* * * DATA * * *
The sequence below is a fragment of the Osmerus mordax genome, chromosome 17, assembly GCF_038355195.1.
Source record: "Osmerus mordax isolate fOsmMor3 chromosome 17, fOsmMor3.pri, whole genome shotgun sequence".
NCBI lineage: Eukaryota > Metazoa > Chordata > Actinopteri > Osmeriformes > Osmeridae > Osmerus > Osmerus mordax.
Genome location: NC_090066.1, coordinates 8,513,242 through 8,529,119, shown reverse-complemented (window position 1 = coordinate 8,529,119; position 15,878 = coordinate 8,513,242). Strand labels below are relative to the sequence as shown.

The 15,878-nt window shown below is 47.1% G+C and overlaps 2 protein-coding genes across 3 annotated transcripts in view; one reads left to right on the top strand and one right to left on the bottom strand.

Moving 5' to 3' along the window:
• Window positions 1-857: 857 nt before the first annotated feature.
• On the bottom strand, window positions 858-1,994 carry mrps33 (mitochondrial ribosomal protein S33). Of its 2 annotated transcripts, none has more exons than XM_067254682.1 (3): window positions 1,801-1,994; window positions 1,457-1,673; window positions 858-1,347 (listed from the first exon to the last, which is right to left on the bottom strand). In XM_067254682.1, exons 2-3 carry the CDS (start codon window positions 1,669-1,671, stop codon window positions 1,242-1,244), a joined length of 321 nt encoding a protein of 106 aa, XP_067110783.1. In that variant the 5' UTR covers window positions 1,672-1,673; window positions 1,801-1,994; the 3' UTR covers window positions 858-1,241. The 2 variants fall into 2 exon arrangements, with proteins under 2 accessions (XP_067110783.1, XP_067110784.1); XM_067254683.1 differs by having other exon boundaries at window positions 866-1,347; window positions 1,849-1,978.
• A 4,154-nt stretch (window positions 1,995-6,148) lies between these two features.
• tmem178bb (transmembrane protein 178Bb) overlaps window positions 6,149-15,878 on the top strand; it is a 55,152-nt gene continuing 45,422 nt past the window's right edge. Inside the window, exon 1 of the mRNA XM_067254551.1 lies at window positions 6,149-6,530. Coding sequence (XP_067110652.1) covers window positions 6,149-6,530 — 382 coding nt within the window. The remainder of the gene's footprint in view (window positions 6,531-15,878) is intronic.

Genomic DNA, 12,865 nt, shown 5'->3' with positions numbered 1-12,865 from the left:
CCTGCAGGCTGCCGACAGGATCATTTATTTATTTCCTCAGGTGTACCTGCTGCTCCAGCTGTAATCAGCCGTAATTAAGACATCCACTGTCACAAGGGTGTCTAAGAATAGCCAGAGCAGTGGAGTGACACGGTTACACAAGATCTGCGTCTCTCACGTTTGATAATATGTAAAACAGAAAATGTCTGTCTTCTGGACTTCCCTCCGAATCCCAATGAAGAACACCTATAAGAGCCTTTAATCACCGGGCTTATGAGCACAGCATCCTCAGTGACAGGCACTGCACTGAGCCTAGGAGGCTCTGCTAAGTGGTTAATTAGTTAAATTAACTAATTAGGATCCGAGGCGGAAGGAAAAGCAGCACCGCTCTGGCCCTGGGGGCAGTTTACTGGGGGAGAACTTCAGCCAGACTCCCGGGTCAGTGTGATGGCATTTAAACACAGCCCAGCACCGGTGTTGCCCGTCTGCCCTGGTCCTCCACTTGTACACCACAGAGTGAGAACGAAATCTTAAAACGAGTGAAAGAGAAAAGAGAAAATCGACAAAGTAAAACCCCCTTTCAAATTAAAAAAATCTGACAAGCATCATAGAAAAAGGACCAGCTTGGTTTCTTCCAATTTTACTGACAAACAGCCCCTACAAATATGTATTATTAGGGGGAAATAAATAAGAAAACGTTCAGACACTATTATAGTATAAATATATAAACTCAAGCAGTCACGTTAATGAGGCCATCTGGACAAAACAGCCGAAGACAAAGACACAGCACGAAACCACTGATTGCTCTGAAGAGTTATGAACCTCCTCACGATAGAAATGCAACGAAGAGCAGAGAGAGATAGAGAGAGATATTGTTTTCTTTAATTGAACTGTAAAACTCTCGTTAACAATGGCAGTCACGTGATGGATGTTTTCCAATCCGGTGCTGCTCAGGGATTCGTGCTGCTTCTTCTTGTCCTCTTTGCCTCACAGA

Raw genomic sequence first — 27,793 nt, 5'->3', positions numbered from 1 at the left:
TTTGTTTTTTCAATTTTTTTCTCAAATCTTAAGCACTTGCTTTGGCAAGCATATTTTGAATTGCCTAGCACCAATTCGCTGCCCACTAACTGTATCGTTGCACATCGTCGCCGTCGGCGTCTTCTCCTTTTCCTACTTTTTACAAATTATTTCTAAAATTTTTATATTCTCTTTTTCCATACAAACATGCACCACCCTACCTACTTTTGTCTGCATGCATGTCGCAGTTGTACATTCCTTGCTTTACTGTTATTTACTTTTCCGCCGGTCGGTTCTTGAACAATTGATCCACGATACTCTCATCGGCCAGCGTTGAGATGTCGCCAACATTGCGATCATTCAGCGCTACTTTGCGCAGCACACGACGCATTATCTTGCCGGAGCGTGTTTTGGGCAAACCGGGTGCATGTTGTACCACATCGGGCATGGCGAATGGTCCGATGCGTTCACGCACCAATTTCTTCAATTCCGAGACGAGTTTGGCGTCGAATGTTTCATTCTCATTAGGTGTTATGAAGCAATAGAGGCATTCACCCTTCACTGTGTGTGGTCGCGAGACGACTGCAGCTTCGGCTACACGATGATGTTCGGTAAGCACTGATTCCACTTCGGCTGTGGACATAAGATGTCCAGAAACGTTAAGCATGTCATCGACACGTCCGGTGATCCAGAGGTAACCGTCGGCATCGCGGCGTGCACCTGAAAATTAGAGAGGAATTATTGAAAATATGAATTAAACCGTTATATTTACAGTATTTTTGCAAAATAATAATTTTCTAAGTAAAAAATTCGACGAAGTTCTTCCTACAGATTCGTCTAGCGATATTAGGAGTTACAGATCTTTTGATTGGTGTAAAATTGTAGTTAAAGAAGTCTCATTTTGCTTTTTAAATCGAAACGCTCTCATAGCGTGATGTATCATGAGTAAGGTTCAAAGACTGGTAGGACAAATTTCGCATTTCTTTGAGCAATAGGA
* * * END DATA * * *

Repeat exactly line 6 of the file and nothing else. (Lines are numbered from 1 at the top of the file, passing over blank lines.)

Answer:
Moving 5' to 3' along the window: